Making Stewardship a Priority

by | July 7, 2016

This is the time of the year when many pastors move and many churches receive a new pastor. Most experienced pastors have a routine they like to follow when arriving at a new church and a lot of churches have traditions they like to follow. I frequently see articles come out in May and June on some best practices regarding assimilating. Seldom do I see anyone address financial stewardship and what one should do as soon as possible. Let me share what I would be doing if this month I was taking on a new assignment.

First, understand that financial stewardship does not need to be the absolute FIRST thing you deal with. You need to focus on just getting acquainted, learning where any urgent pastoral needs may be, and preparing for those first couple of Sundays when you need to be a combination of Billy Graham, Billy Sunday and Pope John Paul II all at the same time. However, your to‐do list needs to include learning all you can about the financial condition and practices of your church.

Within the first couple of weeks I would schedule a visit with the church treasurer or business administrator and go over a series of questions: What is the current status of the church’s finances? What are the trends that you have been seeing for the last couple of years? What has been customary here regarding the annual campaign, planned giving and capital giving? What studies, if any, have been conducted regarding financial stewardship? What is shared with new members? Does the church have a unified budget or is there a capital budget, as well? Exactly what happens after the offering is received with counting, recording, and reporting? When could I expect to get an updated report for the week? How often does the finance committee meet and what do they understand is their job?

Finally, how quickly can I get a list from you of our donors from 2015 and a current list for 2016 that is in order of highest to lowest? You will want to spend time with this list on your own deciphering what information you can. After looking it over you may want to go back to your finance person and get an understanding of exactly who some of those persons are and what their giving history has been like. Are your elected leaders also your best stewards? What can you discover about where their resources come from?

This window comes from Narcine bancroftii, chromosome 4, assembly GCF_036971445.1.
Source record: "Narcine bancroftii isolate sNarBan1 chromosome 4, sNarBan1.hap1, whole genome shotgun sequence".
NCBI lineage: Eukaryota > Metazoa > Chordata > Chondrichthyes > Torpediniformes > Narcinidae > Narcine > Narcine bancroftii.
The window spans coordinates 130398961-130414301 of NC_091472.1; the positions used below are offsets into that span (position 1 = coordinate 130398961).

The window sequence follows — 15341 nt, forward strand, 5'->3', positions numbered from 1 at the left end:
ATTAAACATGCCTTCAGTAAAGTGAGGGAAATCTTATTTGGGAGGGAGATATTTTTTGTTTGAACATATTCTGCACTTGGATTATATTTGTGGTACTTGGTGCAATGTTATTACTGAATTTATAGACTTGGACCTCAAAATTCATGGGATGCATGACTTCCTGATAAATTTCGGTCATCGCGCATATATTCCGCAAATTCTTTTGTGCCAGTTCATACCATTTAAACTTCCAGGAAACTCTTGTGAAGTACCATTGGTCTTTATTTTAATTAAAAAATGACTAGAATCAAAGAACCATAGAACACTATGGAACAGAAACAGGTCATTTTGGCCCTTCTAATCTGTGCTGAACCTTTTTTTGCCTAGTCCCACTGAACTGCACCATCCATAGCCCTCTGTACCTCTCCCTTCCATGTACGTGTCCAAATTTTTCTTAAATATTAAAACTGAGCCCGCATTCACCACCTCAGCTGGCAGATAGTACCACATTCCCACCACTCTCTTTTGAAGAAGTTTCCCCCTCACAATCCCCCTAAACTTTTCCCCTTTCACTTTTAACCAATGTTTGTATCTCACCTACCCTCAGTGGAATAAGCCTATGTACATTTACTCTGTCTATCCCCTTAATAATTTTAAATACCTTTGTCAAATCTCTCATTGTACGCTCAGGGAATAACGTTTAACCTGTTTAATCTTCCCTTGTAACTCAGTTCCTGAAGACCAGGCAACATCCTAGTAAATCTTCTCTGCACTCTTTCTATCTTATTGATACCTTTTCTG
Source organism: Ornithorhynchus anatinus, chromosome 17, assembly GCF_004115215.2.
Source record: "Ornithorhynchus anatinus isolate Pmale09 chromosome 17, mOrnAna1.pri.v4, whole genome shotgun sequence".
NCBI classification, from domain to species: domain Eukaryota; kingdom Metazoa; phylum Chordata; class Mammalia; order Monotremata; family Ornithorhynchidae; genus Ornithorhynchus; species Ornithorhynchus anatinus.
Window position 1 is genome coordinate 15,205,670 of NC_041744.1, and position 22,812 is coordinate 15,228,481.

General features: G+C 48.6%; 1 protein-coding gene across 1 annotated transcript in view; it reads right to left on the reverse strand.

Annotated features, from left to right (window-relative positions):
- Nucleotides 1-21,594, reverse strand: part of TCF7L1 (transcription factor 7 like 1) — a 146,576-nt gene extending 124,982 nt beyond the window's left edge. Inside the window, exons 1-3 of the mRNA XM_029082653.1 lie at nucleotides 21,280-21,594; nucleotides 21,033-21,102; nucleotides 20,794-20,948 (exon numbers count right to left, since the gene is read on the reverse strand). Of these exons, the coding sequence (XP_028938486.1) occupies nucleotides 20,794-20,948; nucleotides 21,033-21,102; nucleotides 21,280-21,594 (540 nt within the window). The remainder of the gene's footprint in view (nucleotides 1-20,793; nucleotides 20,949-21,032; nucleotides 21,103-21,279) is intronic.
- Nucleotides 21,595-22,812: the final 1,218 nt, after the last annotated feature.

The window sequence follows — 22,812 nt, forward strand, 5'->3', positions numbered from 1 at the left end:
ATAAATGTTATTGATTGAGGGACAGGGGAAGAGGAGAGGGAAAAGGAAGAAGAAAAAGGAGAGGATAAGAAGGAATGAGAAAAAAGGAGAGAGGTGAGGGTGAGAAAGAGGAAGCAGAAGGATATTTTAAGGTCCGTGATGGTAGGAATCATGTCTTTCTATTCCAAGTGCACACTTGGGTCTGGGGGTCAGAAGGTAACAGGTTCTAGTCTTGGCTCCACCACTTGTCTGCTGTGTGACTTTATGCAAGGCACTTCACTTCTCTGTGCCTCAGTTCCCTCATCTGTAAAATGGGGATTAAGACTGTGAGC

Then, I would schedule some informal visits with the top ten or so giving families to the church. These are persons who have shown a willingness to make the church a high priority and they have been blessed with resources to make a real difference. You simply need to know them and know their hopes and dreams for the church. Are they tithers or just giving you a small portion of great wealth? Do they love Jesus or love control? Are they servants or want to be served? Can they be leaders or not? You need answers to all of these questions as you plan how best to accomplish your ministry strategy with your new church.

Too often pastors shy away from wanting to be seen as caring about the money in the church. This is a big mistake. Money is a powerful tool for ministry and absolutely necessary for the spiritual leader to have a solid understanding of. Make it a priority in your new assignment and maybe it won’t become your biggest problem later on.

Image Info: “BXP135660” by tableatny  is licensed under CC BY 2.0


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